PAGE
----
Eleanor the Rebel

Jean Flori and Olive Classe

in Eleanor of Aquitaine

Published by Edinburgh University Press

Published in print August 2007 | ISBN: 9780748622955
Published online March 2012 | e-ISBN: 9780748651382 | DOI:
Eleanor the Rebel

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When his father declined to hand over to him either England, or else Normandy, of which he was duke, or even Anjou, Young Henry made no secret of his resentment. King Henry II took no notice. William of Newburgh conveys very well the bitterness that filled the Young King's heart and set him on the path to rebellion, egged on as he was by ‘counsellors’ who pointed out how humiliating it was for him to be a make-believe king, completely without power. This chapter argues that Eleanor of Aquitaine was not unaware of the conspiracy which, as some people sensed better than Henry II did, was on its way. Clearly, the King had underestimated the anger he had aroused among his intimates. His new vassal, Raymond of Toulouse, seems to have been better informed than the King himself about the plotting going on within the royal family.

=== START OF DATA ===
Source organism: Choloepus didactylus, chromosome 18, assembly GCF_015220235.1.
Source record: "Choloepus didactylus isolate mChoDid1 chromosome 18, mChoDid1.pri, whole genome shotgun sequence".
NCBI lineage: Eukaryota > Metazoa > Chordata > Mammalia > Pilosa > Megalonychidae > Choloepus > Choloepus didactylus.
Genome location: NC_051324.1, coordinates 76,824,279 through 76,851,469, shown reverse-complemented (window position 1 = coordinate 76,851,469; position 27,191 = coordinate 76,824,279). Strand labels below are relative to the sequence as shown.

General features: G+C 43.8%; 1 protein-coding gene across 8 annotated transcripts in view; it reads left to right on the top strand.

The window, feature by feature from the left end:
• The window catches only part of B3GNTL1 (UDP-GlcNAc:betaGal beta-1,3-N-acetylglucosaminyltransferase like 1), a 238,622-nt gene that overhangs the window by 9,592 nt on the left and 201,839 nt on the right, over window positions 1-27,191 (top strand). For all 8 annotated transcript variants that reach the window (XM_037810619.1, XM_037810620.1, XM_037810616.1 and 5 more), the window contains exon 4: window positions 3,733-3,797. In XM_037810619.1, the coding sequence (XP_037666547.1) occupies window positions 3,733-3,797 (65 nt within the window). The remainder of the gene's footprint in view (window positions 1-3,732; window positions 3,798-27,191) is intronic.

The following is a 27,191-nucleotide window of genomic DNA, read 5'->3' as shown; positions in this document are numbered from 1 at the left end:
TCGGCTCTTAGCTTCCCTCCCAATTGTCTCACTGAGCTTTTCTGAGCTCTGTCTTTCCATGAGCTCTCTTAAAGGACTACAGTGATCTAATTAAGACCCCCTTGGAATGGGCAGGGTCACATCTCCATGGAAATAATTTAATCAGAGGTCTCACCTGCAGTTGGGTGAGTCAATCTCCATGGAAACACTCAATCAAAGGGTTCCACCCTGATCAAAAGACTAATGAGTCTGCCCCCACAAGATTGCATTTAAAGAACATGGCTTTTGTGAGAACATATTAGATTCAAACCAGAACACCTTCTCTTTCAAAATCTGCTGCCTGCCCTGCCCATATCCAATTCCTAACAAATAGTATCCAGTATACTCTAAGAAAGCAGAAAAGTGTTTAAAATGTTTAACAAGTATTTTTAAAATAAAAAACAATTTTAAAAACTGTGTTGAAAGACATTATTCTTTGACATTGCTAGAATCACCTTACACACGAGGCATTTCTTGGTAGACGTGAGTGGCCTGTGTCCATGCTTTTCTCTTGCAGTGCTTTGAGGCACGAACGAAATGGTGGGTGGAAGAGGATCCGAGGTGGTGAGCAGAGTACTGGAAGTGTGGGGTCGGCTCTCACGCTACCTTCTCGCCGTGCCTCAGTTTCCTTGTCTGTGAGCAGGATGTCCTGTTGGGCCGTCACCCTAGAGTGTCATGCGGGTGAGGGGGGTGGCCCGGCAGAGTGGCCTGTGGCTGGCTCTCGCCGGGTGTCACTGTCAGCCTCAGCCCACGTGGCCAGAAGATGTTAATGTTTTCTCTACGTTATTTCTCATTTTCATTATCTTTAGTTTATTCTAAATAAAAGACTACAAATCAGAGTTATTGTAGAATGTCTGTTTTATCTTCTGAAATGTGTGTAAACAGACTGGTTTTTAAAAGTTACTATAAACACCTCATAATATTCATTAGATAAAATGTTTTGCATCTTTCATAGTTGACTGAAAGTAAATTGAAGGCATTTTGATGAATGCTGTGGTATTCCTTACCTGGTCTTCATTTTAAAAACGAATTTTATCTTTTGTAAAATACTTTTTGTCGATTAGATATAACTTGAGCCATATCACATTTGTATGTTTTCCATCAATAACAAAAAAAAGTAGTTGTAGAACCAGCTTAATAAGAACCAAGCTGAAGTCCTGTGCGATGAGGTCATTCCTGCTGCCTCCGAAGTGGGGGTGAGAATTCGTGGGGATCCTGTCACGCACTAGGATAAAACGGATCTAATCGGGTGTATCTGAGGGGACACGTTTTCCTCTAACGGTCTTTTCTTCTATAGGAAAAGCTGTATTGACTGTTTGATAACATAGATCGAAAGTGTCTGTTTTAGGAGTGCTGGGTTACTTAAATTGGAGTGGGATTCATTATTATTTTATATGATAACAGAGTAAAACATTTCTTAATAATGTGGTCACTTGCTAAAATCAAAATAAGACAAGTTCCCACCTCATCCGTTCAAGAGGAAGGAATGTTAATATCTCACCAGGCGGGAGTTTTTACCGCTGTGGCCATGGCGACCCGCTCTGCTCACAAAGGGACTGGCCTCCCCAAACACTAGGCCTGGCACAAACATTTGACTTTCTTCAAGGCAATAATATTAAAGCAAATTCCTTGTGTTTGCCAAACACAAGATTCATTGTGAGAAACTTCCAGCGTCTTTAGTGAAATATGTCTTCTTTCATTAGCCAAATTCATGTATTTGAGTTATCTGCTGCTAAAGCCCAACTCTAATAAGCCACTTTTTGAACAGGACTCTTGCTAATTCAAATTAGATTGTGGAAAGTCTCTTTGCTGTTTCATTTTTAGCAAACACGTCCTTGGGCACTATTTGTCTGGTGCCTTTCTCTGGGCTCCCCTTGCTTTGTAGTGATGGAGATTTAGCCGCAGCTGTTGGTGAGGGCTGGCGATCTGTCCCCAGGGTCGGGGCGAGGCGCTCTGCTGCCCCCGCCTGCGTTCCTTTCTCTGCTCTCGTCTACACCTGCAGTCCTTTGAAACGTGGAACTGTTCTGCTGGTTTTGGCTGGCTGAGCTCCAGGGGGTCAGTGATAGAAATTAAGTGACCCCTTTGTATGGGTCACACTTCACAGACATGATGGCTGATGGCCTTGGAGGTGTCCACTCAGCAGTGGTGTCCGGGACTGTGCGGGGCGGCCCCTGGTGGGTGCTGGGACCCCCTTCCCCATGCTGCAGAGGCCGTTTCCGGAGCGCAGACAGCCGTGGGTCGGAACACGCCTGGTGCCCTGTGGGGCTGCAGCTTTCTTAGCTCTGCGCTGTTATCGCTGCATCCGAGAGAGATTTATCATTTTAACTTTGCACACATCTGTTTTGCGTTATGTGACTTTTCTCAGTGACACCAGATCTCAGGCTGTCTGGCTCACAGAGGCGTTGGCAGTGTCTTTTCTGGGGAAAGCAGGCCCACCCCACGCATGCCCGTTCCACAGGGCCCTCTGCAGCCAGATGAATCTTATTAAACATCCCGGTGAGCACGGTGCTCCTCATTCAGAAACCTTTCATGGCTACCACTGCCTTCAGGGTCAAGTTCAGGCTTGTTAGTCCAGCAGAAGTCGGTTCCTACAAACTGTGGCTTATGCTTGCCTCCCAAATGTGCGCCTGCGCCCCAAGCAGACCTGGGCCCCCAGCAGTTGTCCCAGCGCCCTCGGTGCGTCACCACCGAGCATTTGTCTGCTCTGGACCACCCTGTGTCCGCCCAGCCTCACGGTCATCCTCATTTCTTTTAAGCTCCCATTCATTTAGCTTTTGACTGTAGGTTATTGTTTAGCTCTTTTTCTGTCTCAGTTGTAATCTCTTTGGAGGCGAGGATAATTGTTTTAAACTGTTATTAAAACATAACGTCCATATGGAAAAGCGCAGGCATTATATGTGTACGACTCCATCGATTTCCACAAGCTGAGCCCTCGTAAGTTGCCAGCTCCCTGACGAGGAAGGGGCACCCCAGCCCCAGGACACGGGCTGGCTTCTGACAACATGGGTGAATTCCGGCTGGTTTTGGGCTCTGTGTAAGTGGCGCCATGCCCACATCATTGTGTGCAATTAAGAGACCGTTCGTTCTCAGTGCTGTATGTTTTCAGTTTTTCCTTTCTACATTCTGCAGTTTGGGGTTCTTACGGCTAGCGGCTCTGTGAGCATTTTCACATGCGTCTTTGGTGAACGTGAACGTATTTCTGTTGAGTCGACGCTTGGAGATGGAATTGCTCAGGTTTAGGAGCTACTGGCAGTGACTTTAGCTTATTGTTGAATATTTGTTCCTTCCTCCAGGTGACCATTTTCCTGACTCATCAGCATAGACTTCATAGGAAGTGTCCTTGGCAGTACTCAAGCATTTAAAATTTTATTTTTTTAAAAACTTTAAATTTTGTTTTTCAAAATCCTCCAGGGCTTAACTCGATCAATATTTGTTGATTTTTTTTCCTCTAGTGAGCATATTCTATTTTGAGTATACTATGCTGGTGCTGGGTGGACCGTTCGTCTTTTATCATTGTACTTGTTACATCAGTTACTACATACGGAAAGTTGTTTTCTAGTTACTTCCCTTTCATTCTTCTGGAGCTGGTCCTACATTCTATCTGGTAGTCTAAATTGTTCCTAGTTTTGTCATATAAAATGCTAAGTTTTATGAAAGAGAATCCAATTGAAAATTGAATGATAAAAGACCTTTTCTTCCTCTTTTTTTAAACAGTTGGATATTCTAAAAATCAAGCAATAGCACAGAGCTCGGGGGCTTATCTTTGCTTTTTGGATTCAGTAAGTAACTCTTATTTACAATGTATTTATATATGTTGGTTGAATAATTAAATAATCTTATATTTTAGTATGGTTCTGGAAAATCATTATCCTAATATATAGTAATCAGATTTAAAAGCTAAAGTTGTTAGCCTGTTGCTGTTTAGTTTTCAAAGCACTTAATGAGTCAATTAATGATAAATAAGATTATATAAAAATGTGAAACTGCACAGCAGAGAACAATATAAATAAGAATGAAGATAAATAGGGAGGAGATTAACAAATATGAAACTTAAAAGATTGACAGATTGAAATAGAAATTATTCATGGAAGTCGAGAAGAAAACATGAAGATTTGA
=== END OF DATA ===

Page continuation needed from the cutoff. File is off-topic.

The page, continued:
Keywords: England; Normandy; Young Henry; Henry II; William of Newburgh; rebellion; counsellors; Eleanor of Aquitaine; conspiracy; Raymond of Toulouse

Chapter.  10429 words. 

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